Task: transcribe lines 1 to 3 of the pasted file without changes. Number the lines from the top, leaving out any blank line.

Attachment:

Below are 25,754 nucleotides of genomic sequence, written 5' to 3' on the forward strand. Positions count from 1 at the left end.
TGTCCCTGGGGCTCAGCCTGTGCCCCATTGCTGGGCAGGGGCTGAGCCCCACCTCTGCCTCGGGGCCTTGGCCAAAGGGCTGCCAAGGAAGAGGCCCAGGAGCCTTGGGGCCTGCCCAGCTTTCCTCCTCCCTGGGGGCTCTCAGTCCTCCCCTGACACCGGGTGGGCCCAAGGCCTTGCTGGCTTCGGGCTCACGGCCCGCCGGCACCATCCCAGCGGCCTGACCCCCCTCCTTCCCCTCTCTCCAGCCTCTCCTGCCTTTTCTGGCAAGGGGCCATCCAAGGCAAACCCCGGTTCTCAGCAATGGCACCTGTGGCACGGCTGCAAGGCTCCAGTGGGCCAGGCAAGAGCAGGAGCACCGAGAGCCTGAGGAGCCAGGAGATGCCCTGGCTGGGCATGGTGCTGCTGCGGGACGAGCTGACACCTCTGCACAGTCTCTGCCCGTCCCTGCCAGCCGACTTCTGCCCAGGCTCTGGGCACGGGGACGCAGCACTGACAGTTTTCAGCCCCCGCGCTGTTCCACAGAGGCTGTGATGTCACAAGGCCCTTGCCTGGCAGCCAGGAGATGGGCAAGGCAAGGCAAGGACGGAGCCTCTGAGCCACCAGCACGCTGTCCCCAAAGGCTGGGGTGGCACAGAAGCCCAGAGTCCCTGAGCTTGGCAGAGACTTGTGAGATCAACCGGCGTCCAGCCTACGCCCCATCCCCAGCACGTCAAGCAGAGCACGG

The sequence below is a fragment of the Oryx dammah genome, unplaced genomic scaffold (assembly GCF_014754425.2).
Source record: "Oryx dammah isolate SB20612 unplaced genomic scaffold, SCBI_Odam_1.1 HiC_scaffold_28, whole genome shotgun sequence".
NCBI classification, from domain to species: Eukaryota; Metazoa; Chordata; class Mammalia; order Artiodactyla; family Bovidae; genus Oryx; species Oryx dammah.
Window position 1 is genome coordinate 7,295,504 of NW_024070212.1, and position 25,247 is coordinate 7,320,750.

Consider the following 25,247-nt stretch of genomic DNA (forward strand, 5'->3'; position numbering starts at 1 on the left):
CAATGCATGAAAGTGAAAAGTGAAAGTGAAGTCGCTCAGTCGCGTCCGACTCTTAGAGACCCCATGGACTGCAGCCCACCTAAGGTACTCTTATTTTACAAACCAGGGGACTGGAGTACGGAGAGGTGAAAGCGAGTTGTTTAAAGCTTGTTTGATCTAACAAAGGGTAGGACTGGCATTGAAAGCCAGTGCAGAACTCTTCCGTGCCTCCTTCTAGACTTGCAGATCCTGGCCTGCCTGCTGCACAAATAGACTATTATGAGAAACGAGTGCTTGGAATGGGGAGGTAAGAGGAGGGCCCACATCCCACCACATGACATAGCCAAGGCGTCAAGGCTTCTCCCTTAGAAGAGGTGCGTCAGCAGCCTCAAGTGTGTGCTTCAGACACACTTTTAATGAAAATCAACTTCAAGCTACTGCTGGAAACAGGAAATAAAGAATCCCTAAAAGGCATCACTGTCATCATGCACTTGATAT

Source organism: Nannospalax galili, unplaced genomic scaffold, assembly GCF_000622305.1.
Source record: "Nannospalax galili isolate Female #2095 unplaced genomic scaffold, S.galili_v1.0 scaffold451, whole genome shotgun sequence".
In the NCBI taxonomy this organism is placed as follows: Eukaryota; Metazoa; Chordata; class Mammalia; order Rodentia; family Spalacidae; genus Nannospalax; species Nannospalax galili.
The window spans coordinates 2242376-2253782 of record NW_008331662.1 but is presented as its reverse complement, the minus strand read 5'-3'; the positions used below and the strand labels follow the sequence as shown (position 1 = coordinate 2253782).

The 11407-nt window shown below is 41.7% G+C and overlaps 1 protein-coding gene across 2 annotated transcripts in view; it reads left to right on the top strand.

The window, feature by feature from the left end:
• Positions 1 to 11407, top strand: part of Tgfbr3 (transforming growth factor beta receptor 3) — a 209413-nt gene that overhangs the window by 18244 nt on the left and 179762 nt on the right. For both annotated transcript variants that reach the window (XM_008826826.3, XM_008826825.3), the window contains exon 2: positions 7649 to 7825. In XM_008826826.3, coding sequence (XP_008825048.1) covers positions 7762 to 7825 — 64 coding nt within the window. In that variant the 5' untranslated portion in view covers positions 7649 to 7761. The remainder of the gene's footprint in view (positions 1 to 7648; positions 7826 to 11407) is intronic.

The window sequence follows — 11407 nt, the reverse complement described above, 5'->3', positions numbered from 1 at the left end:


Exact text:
Below are 25,754 nucleotides of genomic sequence, written 5' to 3' on the forward strand. Positions count from 1 at the left end.
TGTCCCTGGGGCTCAGCCTGTGCCCCATTGCTGGGCAGGGGCTGAGCCCCACCTCTGCCTCGGGGCCTTGGCCAAAGGGCTGCCAAGGAAGAGGCCCAGGAGCCTTGGGGCCTGCCCAGCTTTCCTCCTCCCTGGGGGCTCTCAGTCCTCCCCTGACACCGGGTGGGCCCAAGGCCTTGCTGGCTTCGGGCTCACGGCCCGCCGGCACCATCCCAGCGGCCTGACCCCCCTCCTTCCCCTCTCTCCAGCCTCTCCTGCCTTTTCTGGCAAGGGGCCATCCAAGGCAAACCCCGGTTCTCAGCAATGGCACCTGTGGCACGGCTGCAAGGCTCCAGTGGGCCAGGCAAGAGCAGGAGCACCGAGAGCCTGAGGAGCCAGGAGATGCCCTGGCTGGGCATGGTGCTGCTGCGGGACGAGCTGACACCTCTGCACAGTCTCTGCCCGTCCCTGCCAGCCGACTTCTGCCCAGGCTCTGGGCACGGGGACGCAGCACTGACAGTTTTCAGCCCCCGCGCTGTTCCACAGAGGCTGTGATGTCACAAGGCCCTTGCCTGGCAGCCAGGAGATGGGCAAGGCAAGGCAAGGACGGAGCCTCTGAGCCACCAGCACGCTGTCCCCAAAGGCTGGGGTGGCACAGAAGCCCAGAGTCCCTGAGCTTGGCAGAGACTTGTGAGATCAACCGGCGTCCAGCCTACGCCCCATCCCCAGCACGTCAAGCAGAGCACGG

The sequence below is a fragment of the Oryx dammah genome, unplaced genomic scaffold (assembly GCF_014754425.2).